Diabetes has many effects on the body, but one thing it doesn’t change is your sweet tooth. The challenge for many people with diabetes is satisfying that love for sugary goodness from time to time when they need to keep such a watchful eye on their blood sugar levels.
But grocery shelves are full of artificial sweeteners and products containing them that can take care of those cravings without affecting blood sugar levels. But not all artificial sweeteners are the same, and as you shop for packets of sweetener or treats made with them, here are some facts and differences to know.
Difference Between Sugars and Artificial Sweeteners
Sugars, including brown sugar, cane sugar, confectioners’ sugar, fructose, honey, and molasses, are naturally occurring carbohydrates. They all contain calories and raise blood glucose levels.
Some reduced-calorie sweeteners are made of sugar alcohols. With names like isomalt, maltitol, mannitol, sorbitol, and xylitol, you may find them on the labels of sugar-free candy and gum. They have about half the calories of natural sugars, and while they can raise your blood glucose levels, they won’t do so as much as other carbs.
But lab-designed artificial sweeteners are considered “free foods” that contain no calories and will not raise blood sugar levels.
Types of Artificial Sweeteners
Artificial sweeteners include:
- Sold under such familiar names as Sweet’N Low or Sugar Twin, you can use saccharin in hot and cold foods, but pregnant or breastfeeding women should avoid this sweetener.
- Sweeteners such as NutraSweet and Equal are made of aspartame and can be used in cold and warm foods, but people who have a condition called phenylketonuria should avoid aspartame.
- Acesulfame potassium or ace-K (Sweet One, Swiss Sweet, Sunett). You can use it in cold and hot foods, including baking and cooking.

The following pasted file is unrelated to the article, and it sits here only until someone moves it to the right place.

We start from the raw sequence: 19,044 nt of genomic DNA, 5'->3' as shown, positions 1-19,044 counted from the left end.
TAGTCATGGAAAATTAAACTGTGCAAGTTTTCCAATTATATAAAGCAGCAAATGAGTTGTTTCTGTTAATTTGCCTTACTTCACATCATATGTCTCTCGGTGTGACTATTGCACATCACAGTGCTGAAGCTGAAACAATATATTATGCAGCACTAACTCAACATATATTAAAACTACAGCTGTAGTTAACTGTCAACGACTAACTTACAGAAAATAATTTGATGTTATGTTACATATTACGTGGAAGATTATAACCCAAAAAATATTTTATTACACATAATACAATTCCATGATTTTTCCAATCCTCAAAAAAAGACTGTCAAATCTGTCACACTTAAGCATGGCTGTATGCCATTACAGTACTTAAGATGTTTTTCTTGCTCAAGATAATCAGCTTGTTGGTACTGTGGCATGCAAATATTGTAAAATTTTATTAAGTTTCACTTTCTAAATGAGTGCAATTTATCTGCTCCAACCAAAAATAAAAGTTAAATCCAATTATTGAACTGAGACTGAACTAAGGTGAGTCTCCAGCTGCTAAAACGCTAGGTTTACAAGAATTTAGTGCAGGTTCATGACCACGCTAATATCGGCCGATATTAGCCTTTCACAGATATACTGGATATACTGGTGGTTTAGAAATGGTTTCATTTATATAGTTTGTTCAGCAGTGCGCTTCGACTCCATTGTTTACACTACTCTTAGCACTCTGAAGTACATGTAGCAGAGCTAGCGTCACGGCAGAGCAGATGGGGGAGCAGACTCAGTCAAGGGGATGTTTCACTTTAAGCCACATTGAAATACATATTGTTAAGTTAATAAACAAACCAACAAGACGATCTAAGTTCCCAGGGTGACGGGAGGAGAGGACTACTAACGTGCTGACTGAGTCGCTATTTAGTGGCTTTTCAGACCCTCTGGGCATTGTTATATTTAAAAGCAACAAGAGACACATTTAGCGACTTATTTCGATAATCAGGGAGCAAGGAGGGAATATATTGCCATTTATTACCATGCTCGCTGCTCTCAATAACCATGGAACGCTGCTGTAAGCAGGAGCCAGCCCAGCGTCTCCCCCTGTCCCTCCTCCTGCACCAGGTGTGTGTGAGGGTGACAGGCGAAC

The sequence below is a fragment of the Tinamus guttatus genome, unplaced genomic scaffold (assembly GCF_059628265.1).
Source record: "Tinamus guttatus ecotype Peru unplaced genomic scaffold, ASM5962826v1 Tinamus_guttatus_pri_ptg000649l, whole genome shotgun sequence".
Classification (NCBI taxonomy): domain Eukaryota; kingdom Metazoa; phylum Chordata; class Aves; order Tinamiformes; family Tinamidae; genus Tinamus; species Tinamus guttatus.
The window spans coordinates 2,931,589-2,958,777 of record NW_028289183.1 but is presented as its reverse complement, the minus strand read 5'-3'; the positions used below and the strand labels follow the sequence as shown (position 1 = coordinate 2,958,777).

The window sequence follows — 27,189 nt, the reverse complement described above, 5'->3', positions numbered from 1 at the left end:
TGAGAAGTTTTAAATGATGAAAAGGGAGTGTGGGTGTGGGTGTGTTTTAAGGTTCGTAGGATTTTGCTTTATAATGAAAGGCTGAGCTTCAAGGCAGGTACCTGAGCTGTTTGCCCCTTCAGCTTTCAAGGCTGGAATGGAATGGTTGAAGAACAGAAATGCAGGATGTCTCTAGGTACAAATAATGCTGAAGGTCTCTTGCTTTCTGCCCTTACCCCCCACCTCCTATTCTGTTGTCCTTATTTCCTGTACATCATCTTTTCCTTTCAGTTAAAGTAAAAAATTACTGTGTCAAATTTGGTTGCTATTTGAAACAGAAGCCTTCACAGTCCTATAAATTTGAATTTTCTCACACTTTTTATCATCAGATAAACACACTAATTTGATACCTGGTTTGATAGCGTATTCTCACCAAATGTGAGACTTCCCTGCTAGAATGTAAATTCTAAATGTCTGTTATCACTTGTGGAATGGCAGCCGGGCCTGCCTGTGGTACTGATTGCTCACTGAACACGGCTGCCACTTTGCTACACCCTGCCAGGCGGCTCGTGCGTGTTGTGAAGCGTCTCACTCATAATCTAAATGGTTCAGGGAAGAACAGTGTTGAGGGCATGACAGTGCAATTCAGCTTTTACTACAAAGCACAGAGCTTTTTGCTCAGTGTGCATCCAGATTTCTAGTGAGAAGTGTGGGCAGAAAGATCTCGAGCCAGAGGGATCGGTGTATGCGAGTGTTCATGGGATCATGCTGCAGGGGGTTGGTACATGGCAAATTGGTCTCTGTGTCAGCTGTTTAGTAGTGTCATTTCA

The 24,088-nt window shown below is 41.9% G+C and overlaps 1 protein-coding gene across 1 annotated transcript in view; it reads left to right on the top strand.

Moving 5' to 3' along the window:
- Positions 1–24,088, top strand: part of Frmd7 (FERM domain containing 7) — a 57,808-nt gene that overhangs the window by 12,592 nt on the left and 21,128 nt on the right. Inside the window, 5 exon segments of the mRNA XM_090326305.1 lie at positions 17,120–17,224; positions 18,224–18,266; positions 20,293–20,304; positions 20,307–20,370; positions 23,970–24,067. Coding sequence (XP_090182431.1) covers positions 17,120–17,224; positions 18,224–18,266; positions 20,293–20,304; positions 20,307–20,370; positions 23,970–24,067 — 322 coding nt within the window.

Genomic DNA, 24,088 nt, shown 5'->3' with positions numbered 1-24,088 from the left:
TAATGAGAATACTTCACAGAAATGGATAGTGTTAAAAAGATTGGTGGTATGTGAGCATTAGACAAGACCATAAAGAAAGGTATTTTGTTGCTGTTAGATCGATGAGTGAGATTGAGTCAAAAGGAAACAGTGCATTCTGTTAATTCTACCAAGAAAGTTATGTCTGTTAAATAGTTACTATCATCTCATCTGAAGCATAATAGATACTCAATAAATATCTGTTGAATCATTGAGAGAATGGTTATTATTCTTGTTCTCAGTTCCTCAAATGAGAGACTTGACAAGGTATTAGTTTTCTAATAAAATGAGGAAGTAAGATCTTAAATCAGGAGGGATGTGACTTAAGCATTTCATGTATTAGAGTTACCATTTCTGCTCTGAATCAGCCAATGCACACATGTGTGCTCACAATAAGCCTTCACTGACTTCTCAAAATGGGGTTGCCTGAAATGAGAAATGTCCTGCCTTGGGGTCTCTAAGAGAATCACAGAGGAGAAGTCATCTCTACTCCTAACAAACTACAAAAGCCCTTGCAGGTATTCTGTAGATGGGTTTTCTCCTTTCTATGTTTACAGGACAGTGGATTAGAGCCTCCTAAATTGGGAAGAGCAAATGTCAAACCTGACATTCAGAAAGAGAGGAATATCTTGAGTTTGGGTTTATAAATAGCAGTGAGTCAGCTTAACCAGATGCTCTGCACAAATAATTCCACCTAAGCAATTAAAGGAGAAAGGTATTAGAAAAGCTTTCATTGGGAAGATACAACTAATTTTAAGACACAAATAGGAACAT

- Sucralose (Splenda). You can use it in hot and cold foods, including baking and cooking. Processed foods often contain it.
- Advantame is an artificial sweetener that can be used in baked goods, soft drinks and other non-alcoholic beverages, candies, chewing gum, frozen desserts, frostings, gelatins and puddings, jams and jellies, processed fruits and fruit juices, toppings, and syrups.
Keep Your Blood Sugar In Check With CGM
Whether you have a sweet tooth or not, keeping blood glucose levels as close to your target level as possible is a critical element of diabetes management. One way to ensure that you keep your blood levels in check is through Continuous Glucose Monitoring (CGM). It is a tested, approved, accurate, and easy-to-use transceiver device that helps those with diabetes monitor keep abreast of their blood sugar levels 24/7 without any need to stop what their doing to take a blood sample.
Speak with your doctor and contact us today to see if you qualify for CGM and access our guide to continuous glucose monitoring.